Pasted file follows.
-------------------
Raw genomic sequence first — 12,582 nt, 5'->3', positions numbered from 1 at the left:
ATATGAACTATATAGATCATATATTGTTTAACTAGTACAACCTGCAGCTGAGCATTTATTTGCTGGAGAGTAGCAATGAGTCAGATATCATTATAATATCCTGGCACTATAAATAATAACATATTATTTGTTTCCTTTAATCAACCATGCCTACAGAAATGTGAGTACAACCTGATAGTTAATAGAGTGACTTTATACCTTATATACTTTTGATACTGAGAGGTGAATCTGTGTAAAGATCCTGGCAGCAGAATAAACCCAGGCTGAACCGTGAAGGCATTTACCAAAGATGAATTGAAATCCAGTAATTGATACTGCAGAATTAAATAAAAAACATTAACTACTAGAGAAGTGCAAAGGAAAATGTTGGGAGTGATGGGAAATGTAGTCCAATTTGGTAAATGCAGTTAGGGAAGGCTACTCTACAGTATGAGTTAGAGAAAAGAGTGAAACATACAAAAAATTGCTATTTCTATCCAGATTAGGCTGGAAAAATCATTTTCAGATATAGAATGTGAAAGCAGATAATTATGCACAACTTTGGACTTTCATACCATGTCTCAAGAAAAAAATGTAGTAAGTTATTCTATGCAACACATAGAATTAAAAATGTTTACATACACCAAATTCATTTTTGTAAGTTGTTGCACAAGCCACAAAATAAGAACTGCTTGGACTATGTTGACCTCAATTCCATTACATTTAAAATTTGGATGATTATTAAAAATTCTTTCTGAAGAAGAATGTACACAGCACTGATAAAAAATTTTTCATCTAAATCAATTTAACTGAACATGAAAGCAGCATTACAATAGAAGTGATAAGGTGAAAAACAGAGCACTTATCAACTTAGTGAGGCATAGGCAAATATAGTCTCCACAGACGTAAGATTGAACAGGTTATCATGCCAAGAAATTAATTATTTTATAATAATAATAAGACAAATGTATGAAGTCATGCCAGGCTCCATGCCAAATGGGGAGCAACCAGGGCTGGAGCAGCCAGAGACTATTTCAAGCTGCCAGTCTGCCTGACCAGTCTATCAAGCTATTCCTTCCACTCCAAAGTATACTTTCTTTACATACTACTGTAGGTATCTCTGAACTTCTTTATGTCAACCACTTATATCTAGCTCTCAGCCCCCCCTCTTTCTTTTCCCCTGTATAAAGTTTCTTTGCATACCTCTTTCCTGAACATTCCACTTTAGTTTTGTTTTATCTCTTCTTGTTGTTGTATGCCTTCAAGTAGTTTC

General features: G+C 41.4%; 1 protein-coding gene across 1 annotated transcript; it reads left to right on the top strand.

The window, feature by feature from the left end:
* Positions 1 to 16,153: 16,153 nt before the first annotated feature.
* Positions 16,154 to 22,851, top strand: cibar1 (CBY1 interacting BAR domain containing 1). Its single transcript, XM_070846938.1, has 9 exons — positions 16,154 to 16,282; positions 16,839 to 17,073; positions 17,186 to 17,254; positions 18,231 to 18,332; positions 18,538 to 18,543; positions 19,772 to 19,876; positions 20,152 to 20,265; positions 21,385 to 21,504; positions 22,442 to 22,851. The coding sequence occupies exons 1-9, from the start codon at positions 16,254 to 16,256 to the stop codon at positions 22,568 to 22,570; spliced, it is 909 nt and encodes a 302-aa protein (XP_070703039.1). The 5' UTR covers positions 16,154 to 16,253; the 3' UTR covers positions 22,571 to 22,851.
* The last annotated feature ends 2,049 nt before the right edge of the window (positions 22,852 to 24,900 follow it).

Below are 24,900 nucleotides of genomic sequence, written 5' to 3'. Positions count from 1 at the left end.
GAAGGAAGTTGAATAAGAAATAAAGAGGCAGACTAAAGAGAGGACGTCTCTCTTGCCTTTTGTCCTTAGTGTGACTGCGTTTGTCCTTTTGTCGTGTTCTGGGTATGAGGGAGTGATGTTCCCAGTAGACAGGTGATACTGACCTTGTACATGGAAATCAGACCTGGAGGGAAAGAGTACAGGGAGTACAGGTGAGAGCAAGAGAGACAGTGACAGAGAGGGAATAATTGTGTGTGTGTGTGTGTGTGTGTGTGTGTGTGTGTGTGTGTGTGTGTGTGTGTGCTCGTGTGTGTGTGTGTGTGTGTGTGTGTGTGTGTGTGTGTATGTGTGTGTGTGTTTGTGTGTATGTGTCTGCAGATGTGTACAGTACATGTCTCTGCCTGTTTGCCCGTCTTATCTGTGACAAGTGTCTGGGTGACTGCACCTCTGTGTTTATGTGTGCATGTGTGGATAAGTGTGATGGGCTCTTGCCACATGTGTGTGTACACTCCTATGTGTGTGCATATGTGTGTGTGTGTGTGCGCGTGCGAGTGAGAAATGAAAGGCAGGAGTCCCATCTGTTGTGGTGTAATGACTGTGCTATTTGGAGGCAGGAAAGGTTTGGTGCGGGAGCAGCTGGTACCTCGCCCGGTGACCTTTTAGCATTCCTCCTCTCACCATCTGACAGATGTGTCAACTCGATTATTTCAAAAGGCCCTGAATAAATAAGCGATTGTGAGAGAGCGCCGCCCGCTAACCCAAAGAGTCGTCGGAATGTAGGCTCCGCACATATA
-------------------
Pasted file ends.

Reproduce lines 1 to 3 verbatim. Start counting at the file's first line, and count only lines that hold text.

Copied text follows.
Raw genomic sequence first — 12,582 nt, 5'->3', positions numbered from 1 at the left:
ATATGAACTATATAGATCATATATTGTTTAACTAGTACAACCTGCAGCTGAGCATTTATTTGCTGGAGAGTAGCAATGAGTCAGATATCATTATAATATCCTGGCACTATAAATAATAACATATTATTTGTTTCCTTTAATCAACCATGCCTACAGAAATGTGAGTACAACCTGATAGTTAATAGAGTGACTTTATACCTTATATACTTTTGATACTGAGAGGTGAATCTGTGTAAAGATCCTGGCAGCAGAATAAACCCAGGCTGAACCGTGAAGGCATTTACCAAAGATGAATTGAAATCCAGTAATTGATACTGCAGAATTAAATAAAAAACATTAACTACTAGAGAAGTGCAAAGGAAAATGTTGGGAGTGATGGGAAATGTAGTCCAATTTGGTAAATGCAGTTAGGGAAGGCTACTCTACAGTATGAGTTAGAGAAAAGAGTGAAACATACAAAAAATTGCTATTTCTATCCAGATTAGGCTGGAAAAATCATTTTCAGATATAGAATGTGAAAGCAGATAATTATGCACAACTTTGGACTTTCATACCATGTCTCAAGAAAAAAATGTAGTAAGTTATTCTATGCAACACATAGAATTAAAAATGTTTACATACACCAAATTCATTTTTGTAAGTTGTTGCACAAGCCACAAAATAAGAACTGCTTGGACTATGTTGACCTCAATTCCATTACATTTAAAATTTGGATGATTATTAAAAATTCTTTCTGAAGAAGAATGTACACAGCACTGATAAAAAATTTTTCATCTAAATCAATTTAACTGAACATGAAAGCAGCATTACAATAGAAGTGATAAGGTGAAAAACAGAGCACTTATCAACTTAGTGAGGCATAGGCAAATATAGTCTCCACAGACGTAAGATTGAACAGGTTATCATGCCAAGAAATTAATTATTTTATAATAATAATAAGACAAATGTATGAAGTCATGCCAGGCTCCATGCCAAATGGGGAGCAACCAGGGCTGGAGCAGCCAGAGACTATTTCAAGCTGCCAGTCTGCCTGACCAGTCTATCAAGCTATTCCTTCCACTCCAAAGTATACTTTCTTTACATACTACTGTAGGTATCTCTGAACTTCTTTATGTCAACCACTTATATCTAGCTCTCAGCCCCCCCTCTTTCTTTTCCCCTGTATAAAGTTTCTTTGCATACCTCTTTCCTGAACATTCCACTTTAGTTTTGTTTTATCTCTTCTTGTTGTTGTATGCCTTCAAGTAGTTTC

General features: G+C 41.4%; 1 protein-coding gene across 1 annotated transcript; it reads left to right on the top strand.